What entres do you prefer at a restaurant-even when you prepare them well at home?

I make good pizza at home, but it’s nothing like the slices you get at a NYC pizzeria. So I don’t try to compete.
I’ve managed to make tasty takeout style Chinese thanks to some Martin Yan recipes, but for real Chinatown roast meats (pork, duck etc.), I will make the trip.


Lasagna is strictly a home dish for me, but I’m with you on the deep frying. It can be messy and uses up a lot of oil. Fortunately there is no lack of restaurants that do it well.


Deep-fried stuff, for the same reason as everyone else. And dishes that require a small amount of a lot of things, like bouillabaisse. I can make it, but I don’t feel like buying 4 mussels and 4 clams and 3 shrimp and…you get the picture.


They are many. I just had a peanut butter and raspberry jam sandwich for lunch and it was very comforting. Others I find very comforting include French toast (sourdough with caramelized cinnamon sugar and maple syrup), braised short ribs, BB, CAV, steak frites, Cubanos, cacio e pepe or macaroni and cheese, burgers, chili dogs, SOS…basically anything with a good load of carbs and fat!

1 Like

Special case: I prepare a whole series of home steamed vegetable concoctions that include French green beans w/rutabaga chips in a large Le Creuset or Staub Dutch Oven expressly to be served outside the home for 15-20.

Never enjoy them at home.

In my house occassionally it is supper on a Hot Summer Day.

I don’t view your comment as being arrogant but rather honest.

1 Like



I can cook pretty much anything I would want but damn it’s nice having someone else do it and clean up!


That’s a very long time commitment for risotto. I don’t spend more than 1/2 hour, including prep, on most risotti (excluding those that include a specific sauce in the base). I use Giorgio Locatelli’s method and it turns out perfectly every time. Here, it’s a quick, what’s in the fridge that needs using up dish (unless, again, it’s a very specific recipe) that often gets made when things are busy or when the craving hits. It’s also a dish that doesn’t get ordered in a restaurant because it’s so good at home.

Btw, give carnaroli rice a try. The mouthfeel and creaminess are lovely. For a looser and less creamy kind, vialone nano is also quite nice.

1-2 hours is including prep.

I probably spend circa 1 hour making the risotto.

I’ve tried a variety of rice for risotto and Arborio rice suits my preferences the best.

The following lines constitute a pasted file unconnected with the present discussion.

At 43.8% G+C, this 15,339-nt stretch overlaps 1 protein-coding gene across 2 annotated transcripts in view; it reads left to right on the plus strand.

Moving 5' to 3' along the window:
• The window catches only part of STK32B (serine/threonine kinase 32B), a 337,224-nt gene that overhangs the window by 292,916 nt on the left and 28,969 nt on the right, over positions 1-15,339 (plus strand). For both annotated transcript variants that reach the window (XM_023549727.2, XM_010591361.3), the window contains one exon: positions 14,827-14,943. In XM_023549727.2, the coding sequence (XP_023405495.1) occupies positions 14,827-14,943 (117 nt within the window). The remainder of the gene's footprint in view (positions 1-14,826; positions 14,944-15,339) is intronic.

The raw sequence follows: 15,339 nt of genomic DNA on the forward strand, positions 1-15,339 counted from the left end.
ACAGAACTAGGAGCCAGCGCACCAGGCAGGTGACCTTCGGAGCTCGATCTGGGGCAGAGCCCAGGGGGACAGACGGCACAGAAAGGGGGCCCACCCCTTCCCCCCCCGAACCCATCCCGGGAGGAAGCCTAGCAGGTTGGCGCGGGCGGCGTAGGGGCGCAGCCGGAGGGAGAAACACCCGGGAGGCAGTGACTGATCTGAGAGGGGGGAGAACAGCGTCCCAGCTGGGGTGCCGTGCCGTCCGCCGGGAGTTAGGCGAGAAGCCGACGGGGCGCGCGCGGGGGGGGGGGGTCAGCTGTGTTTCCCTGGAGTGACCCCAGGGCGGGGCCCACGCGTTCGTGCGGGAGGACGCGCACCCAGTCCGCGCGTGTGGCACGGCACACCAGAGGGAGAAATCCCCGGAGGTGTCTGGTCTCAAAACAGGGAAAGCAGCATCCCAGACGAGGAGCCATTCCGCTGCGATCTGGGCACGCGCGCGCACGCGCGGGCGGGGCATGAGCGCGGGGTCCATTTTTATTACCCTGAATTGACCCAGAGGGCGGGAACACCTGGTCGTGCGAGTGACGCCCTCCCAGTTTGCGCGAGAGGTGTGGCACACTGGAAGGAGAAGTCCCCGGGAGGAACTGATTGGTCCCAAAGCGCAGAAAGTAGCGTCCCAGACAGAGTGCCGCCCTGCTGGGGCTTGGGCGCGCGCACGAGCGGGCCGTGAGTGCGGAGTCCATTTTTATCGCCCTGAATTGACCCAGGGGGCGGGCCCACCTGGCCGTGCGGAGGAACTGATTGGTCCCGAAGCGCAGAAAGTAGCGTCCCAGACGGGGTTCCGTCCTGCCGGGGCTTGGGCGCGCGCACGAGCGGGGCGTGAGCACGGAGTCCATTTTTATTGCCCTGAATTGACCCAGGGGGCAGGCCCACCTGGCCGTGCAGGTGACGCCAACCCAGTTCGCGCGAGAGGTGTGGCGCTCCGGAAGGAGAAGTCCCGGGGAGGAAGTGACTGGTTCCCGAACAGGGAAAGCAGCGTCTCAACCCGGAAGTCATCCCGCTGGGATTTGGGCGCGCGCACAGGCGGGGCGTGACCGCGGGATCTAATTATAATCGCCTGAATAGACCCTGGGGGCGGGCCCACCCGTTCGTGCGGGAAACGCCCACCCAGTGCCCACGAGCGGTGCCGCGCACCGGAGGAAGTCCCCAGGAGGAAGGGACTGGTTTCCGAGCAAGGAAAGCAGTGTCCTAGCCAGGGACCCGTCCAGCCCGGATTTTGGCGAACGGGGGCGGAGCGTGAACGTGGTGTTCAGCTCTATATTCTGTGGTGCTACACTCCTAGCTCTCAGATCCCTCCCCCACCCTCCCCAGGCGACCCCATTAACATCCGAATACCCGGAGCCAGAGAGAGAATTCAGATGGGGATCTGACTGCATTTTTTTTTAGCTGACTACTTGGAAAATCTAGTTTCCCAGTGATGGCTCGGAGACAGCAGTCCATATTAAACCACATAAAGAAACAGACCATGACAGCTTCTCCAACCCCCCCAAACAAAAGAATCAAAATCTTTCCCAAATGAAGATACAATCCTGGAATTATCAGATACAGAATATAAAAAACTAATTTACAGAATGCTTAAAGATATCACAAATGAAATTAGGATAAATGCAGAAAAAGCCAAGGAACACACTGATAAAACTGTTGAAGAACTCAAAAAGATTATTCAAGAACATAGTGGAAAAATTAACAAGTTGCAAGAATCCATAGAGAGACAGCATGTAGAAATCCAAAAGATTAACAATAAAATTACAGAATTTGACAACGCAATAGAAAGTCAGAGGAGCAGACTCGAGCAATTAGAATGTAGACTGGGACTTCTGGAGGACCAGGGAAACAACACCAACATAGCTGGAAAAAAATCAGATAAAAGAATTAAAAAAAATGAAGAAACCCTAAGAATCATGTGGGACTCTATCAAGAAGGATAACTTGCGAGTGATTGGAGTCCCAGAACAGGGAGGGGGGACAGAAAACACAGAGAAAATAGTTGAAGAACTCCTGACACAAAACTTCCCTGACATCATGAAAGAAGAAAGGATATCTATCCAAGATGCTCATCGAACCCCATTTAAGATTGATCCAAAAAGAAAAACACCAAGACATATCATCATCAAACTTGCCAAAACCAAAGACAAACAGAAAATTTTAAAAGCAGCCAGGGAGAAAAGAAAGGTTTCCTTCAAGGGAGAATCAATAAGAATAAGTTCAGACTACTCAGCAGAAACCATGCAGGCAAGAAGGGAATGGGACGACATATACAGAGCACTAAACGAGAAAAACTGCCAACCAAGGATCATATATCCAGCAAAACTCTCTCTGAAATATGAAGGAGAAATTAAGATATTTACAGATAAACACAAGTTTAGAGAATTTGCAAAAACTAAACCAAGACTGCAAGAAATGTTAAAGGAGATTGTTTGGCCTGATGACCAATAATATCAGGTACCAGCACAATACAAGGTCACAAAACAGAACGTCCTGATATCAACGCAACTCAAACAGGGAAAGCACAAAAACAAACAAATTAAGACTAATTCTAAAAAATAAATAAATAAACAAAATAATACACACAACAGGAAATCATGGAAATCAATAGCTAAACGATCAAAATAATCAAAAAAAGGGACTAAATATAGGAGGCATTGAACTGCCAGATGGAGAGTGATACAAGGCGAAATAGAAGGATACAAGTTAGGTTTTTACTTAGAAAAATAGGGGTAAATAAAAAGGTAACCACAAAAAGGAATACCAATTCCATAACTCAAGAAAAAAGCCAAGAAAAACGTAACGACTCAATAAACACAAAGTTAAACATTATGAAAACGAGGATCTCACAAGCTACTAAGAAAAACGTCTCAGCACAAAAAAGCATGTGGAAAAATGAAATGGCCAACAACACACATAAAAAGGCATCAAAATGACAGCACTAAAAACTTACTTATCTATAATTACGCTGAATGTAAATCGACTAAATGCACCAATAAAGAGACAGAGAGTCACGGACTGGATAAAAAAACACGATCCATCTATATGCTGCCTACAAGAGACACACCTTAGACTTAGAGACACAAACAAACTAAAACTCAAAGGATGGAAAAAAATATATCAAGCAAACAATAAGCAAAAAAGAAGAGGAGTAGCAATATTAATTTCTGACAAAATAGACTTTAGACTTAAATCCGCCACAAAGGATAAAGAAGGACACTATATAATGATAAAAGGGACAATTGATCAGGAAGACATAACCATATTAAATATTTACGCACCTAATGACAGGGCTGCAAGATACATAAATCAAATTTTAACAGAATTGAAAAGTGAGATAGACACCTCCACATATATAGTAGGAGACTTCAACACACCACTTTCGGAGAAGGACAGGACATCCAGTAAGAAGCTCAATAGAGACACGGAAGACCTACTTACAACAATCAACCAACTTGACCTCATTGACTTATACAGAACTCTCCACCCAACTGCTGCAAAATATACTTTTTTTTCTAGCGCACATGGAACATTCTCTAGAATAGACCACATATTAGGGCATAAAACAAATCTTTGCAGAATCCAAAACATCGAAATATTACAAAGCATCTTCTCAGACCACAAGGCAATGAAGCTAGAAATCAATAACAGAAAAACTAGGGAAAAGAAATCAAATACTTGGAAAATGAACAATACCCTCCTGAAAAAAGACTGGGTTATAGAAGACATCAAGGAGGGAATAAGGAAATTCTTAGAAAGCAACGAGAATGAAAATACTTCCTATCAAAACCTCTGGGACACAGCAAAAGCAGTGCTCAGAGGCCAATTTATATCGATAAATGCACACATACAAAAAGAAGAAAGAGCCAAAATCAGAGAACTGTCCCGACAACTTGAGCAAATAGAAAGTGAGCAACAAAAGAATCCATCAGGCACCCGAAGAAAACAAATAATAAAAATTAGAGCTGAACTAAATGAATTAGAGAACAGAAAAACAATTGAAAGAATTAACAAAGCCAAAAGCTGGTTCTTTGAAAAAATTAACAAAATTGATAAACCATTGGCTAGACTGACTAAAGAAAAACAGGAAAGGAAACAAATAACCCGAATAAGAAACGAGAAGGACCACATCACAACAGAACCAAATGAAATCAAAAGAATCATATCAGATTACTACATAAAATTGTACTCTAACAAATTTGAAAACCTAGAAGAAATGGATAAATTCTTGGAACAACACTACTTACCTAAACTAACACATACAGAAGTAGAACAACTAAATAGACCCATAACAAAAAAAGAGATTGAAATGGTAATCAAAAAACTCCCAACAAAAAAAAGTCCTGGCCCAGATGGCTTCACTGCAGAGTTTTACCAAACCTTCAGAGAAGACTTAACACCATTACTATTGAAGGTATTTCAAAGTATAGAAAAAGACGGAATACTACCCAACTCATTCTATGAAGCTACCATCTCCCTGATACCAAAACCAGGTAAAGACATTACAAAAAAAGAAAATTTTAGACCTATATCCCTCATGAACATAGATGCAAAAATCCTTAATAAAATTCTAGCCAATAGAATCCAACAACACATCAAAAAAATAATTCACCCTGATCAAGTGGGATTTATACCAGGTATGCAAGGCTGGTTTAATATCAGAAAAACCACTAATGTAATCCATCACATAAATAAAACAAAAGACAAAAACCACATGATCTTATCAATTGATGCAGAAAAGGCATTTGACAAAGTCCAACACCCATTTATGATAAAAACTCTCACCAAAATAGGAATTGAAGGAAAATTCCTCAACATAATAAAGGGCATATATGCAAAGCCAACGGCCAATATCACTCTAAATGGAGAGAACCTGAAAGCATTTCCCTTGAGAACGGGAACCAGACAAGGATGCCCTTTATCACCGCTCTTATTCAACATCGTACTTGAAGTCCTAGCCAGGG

I personally think what makes my risotto taste better to me is the infusion time with the chicken stock spend at low heat.

I can’t infuse the rice enough in half an hour.
Simply not possible.

Risotto takes time. Great risotto takes at least an hour to make

Restaurant risotto made in half an hour is a rushed risotto. Just my personal opinion.

Great food takes time.
Restaurants don’t have time.

Yes! This!


My Aunt was an amazing Home Cook and refused to eat out.
She felt that the quality of food suffered because Restaurants have to cut corners to make money which she would never allow herself to do.


I’d love to sample Claus’ risotto. Once I start ladling hot broth over the rice and stirring, a quart of broth had disappeared into a cup of rice and/or evaporated.

1 Like

Sorry, I should have been more specific those are some of my favourites too.

You did mention that some of your favourite comfort foods were from India?

Olunia, you and your aunt are so right.

You point out the exact reason why I don’t respect restaurants as much as others do and as much as I used to do.

Denmark have never ever had the level of restaurants we have these years.
We have never had more Michelin stars - but Michelin stars is not all about great slow cooked quality food.

It’s more about presentation, putting on a show and fancy cold dips and dots poked around on a plate to impress the guest.

Michelin star food sometimes makes me laugh inside. They seem to care more about cold dressings droplets and eatable tiny flowers than they care about the richness of the food itself.

A La carte restaurants can of course prepare many things in advance, but when they take an order they have 30 minutes to deliver the final product.

You can’t for instance - in my view - make a great deep tasting risotto in that time.
You can’t indulge the guest in deep tasting dishes full of rich flavour the same way you can at home, where you eat when you’re ready at the stovetop and not when the guest needs you to be ready.

1 Like

I like my risotto just a tad softer than all dente, but not mushy.

I’ve found that incorporating the stock at low temperature the rice gets infused with flavour from the stock and the wine to a much higher degree than if you make it at medium or higher heat.

I always make my risotto in a sauter pan or a saucier.
I don’t get the same result when I use a casserole.

One thing I also like about making my own risotto is to control the amount of cheese and butter.
You can’t control what a chef does to the risotto you’re served.

For us going regularly to restaurants is about to experience new dishes, cuisines or new variations on dishes we are doing ourselves. It’s also about more elaborated dishes, e.g. fine(r) dining and creative cooking.


We have done this also to find out if we want to make a particular dish and how it is suppose to taste.
This excercise is very helpful if we’ve never had the dish before because it lets us know if we need to work on technique or whether the recipe is a dud.


I do try to go out to a new restaurant once a month to get inspired and motivated.

I also know a bunch of professional chefs, so I often get invited to try new stuff and this helps me stay motivated.

1 Like